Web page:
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Our Annual Wine Party

Cork collection

It has become a tradition in our house that every year for Nina’s birthday we throw a wine party. It used to be that it was a wine and cheese party, where we provided the cheeses and opened Nina’s huge treasure chest of mustards and fruit mustards, and everyone invited was asked to bring a bottle of wine they liked or always wanted to try or thought we just had to try. The tradition started back in Germany, where naturally almost everyone brought Rieslings…over the last couple of years we have also been able to open Rieslings from Nina’s birth year which has been fun and educational.

These days, the party has evolved to just a wine party. Nina still gives some guidance regarding what folks should contemplate bringing, and it is usually respected. One cool thing is that a number of friends that come are not really into wine, but are willing to explore and try things out. I always love that. The other cool thing is that it gives me an opportunity to see what others consider when they look at wines and try to bring something to a specifically wine party. Here are some of my impressions from this year’s party:

1) Pinot noir seems to be gaining ground like crazy. I’d guess that half the wines that were brought to the party were made from that grape. Pretty much all of them from the US or other New World locations, mainly because we tend to limit money spent to grad student salaries. I enjoyed seeing that not so into wine folks are embracing that grape more and more, yet some of the wines were clearly underwhelming…it’s just hard at that price range.

2) A Portuguese friend of ours brought a bottle of Alvarinho, a white,  called Deu La Deu from the Portuguese sub-region of Monção e Melgaço. Our friend introduced it by saying it was a vinho verde, and she knew we like vinho verde, but that it was a “next level” vinho verde. I was naturally intrigued, given how much I enjoy vinho verde. When I tried it, I was quite impressed: It has all the citrus and refreshment that I love about vinho verde, the sazziness, the fun. But it also has a more serious air about it: It carries more weight, is a bit creamier, a bit more mature, I guess I would say. At 12.5% ABV it is great to drink, and made for a wonderful surprise! More about the wine here.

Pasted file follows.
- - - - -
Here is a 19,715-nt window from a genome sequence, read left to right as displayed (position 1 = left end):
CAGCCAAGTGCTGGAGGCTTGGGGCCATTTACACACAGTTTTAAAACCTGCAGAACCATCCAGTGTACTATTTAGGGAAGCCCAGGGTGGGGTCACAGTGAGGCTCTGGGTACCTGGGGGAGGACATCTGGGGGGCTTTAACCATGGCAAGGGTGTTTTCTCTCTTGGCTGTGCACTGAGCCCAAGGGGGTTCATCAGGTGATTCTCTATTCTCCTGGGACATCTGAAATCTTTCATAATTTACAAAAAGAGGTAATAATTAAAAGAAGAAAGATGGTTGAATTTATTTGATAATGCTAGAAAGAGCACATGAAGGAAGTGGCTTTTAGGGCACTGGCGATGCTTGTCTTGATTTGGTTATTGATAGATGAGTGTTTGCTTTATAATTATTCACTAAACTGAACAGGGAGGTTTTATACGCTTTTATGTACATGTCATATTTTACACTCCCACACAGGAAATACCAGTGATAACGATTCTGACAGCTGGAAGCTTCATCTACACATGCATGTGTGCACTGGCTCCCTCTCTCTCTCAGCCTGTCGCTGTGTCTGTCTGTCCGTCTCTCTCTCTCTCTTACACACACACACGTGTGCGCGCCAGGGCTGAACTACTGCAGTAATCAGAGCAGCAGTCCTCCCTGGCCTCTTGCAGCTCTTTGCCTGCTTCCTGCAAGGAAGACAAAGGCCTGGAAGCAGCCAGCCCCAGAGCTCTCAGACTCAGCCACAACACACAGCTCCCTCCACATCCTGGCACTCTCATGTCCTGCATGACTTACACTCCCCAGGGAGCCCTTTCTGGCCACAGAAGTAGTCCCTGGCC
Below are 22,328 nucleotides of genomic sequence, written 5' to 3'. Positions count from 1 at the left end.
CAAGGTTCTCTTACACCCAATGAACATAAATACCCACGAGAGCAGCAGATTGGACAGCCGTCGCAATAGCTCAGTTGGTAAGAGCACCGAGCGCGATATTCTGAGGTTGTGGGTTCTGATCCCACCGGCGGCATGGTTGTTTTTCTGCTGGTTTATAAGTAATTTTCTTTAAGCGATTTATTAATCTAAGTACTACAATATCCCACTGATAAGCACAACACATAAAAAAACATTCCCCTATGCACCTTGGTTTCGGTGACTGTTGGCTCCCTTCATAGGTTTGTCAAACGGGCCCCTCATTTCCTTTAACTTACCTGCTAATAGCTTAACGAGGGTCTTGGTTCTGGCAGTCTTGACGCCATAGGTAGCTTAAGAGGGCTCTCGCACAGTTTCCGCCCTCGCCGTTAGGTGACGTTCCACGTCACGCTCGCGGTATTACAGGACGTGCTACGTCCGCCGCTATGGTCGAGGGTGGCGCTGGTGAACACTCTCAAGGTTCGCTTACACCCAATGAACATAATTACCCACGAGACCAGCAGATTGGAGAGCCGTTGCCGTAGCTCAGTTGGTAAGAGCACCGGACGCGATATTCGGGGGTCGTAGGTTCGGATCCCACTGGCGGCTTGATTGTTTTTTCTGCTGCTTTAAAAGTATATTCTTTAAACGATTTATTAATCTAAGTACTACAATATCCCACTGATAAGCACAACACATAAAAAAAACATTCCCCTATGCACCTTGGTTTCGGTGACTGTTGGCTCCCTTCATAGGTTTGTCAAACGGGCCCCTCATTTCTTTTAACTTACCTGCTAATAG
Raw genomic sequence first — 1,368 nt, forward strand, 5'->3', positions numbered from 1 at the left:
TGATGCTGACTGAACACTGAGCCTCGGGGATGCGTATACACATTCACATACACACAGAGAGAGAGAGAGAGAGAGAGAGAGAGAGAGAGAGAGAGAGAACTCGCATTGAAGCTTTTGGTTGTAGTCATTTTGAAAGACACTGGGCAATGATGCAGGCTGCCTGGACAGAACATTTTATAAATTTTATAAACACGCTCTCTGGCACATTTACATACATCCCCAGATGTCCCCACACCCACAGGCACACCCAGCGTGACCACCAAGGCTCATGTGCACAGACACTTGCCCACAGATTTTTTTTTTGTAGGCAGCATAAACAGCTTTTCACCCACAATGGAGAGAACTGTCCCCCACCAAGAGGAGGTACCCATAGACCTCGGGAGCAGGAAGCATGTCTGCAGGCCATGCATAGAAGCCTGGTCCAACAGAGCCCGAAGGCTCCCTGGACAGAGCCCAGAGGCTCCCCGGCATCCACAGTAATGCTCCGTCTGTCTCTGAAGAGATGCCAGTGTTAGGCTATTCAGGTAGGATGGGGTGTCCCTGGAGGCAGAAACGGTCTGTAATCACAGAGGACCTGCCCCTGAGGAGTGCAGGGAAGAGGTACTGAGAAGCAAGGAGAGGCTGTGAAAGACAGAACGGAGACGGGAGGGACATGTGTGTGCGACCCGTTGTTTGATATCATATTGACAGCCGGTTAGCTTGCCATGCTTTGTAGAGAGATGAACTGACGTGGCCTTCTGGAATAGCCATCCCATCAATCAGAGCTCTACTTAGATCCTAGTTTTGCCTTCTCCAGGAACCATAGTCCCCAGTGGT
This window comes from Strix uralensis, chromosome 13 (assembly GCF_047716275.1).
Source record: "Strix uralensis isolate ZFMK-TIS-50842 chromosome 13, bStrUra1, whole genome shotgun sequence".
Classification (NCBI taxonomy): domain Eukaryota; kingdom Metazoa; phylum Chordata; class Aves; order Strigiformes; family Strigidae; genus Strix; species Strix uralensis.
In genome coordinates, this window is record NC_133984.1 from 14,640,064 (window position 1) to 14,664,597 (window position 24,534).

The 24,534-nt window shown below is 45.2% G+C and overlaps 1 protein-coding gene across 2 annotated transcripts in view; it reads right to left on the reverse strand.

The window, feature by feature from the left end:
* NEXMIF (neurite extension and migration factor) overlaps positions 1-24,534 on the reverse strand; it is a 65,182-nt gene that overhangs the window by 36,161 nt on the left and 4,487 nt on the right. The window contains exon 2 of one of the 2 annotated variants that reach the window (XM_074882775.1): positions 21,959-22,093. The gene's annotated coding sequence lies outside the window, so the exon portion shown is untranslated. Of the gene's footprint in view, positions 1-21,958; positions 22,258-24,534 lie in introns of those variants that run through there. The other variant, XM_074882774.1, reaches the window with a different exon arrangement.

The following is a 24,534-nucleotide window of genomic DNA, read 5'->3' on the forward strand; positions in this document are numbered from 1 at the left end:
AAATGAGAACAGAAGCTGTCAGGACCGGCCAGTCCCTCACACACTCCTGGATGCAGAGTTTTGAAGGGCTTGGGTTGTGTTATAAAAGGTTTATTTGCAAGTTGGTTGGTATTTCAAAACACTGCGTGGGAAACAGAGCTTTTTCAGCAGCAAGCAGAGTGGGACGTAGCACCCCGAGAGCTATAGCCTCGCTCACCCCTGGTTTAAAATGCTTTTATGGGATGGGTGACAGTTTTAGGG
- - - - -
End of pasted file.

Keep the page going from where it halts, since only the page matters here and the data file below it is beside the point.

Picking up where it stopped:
A next level Vinho Verde

A next level Vinho Verde

3) Our newly found blogger friend Hannah (of Next Stop TBD) and her fiance Mark brought a bottle from a winery visit in California last year: A 2011 Ferrari-Carano Cabernet Sauvignon from Alexander Valley. They wanted to retry the wine, because memories of it were a bit hazy, and so we were happy to oblige. You know how I usually see Cabernet Sauvignons with trepidation, but it was a really tasty wine: bold, juicy, chewy, with enough depth. Nina was shocked I liked it, which was probably the other reason I liked it even more. Nothing like surprising your spouse once they think they have you figured out.

4) The amazement that has been Vouvray whites is continuing: Our great tasting buddies and real life friends, coffee roaster Jay and his baking-wine nut wife Sarah brought another bottle: Noel Bourgier 2012 Vouvray, this one retailing for a mere $11! It was just what I described as a winter white in my post about Vouvray a while back: creamy and full, round and enticing. Uncomplicated and quaffable. Go find a Vouvray and let me know what you think!

A nice Vouvray at a bargain price

A nice Vouvray at a bargain price

5) As the highlight of the night, we opened yet another 1987 Vereinigte Hospitien Ürziger Würzgarten Spätlese (we have had this wine before, last year we had a Karl Erbes Erdener Treppchen, and we have had Vereinigte Hospitien’s ’87 Erdener Treppchen before). We are now 27 years in, so I begin to worry a bit about how these Spätlesen are going to hold up, especially from a not ideal vintage. I have been telling Nina numerous times that we need to start stocking up on Auslesen and even BAs from that year, if there were even any produced. The cork was moldy on top, but came out seemlessly, and the wine presented itself in fantastic condition: I had gotten the decanter ready, to potentially breathe some life into it, but the tiny sip I tried made me push aside the decanter and go straight for glasses: The wine was firm and structured. There was very bright acidity which held the wine together and led to citrus aromas dominating the wine. The finish was holding up, and so all in all a very solid expression of what an aged Spätlese can taste like. I thought it was very tasty and definitely has a couple more years ahead of it, which I find astonishing….and reason enough to buy a couple more of this when we are in Germany next…